In commemoration of the centenary of William Morris opening the first car factory in Cowley in 1913, and Mini Plant Oxford’s active engagement with the local community, Fusion Arts worked with artists Kleiner Shames, Emily Cooling and Julia Roach to deliver a series of intergenerational participatory workshops to create celebratory artwork. A large collaborative painting, carnival banners and some characteristic painted cars, which became part of an ongoing wall mural at Mini Plant, were created to illustrate the car production history of the city.
Make Your Mark aimed to involve all members of the community to celebrate Mini Plant Oxford’s “Our Reputation” activities. Families, for instance, were invited to attend two open workshops at the Quality Engineering Department at the Mini Plant, led by artists James Lorraine-Smith and Emily Cooling, to work on the near life-size cut-out painted cars. The finished cars were then displayed alongside the banners and bunting at the Cowley Road Carnival in South park, at which there was another painting workshop led by artist Julia Roach to create a painting of the actual Carnival in action.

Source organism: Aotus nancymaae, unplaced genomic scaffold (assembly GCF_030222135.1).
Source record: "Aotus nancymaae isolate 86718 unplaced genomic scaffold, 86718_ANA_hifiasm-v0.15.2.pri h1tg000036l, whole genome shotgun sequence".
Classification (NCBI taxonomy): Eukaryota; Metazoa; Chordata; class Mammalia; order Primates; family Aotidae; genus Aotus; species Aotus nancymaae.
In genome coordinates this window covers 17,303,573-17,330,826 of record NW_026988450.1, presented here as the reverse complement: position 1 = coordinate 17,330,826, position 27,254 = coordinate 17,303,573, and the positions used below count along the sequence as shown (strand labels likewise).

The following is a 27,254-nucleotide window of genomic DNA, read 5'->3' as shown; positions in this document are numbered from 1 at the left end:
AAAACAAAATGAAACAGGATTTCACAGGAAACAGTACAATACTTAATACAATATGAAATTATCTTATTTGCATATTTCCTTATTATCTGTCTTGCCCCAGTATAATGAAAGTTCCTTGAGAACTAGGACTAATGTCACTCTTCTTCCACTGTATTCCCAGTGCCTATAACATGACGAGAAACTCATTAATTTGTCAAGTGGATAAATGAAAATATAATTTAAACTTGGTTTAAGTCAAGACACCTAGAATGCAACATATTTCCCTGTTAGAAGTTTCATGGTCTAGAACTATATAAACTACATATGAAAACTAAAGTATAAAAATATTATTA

The cut-out cars also raised awareness of the thousands of jobs the Mini Plant had secured for workers in Oxford over the years, which was only increasing at the time with its new expansion for the production of the newest Mini model.
The mural, which brought to life the impact of the car industry for Oxford, remained on site for two years, after which the cut-outs were salvaged and re-located within the plant when the building work for the expansion was completed.
More artwork was also created at Mini Plant Oxford’s Family Day: the Carnival Painting and a Mini Mosaic artwork as part of the Plant’s ‘Outdoor Gallery’ along Spine Road.
Fusion Arts work with artists, groups and communities from across Oxfordshire and beyond to support a variety of imaginative and socially engaged projects.
A new exciting intergenerational project to bring about a greater sense of community through the arts.
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